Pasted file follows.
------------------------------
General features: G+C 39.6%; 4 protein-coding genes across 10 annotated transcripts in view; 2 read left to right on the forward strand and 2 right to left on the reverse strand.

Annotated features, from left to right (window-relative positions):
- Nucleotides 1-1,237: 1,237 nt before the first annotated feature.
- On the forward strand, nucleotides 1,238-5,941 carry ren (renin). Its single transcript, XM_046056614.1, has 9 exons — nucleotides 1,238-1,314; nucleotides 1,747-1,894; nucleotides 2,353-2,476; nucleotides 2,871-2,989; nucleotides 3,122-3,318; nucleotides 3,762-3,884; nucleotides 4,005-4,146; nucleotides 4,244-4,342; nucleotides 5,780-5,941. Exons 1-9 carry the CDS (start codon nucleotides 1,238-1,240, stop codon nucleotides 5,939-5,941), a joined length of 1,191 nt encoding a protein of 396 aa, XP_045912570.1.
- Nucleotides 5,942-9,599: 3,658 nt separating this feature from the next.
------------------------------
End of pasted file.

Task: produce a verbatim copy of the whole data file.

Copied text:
General features: G+C 39.6%; 4 protein-coding genes across 10 annotated transcripts in view; 2 read left to right on the forward strand and 2 right to left on the reverse strand.

Annotated features, from left to right (window-relative positions):
- Nucleotides 1-1,237: 1,237 nt before the first annotated feature.
- On the forward strand, nucleotides 1,238-5,941 carry ren (renin). Its single transcript, XM_046056614.1, has 9 exons — nucleotides 1,238-1,314; nucleotides 1,747-1,894; nucleotides 2,353-2,476; nucleotides 2,871-2,989; nucleotides 3,122-3,318; nucleotides 3,762-3,884; nucleotides 4,005-4,146; nucleotides 4,244-4,342; nucleotides 5,780-5,941. Exons 1-9 carry the CDS (start codon nucleotides 1,238-1,240, stop codon nucleotides 5,939-5,941), a joined length of 1,191 nt encoding a protein of 396 aa, XP_045912570.1.
- Nucleotides 5,942-9,599: 3,658 nt separating this feature from the next.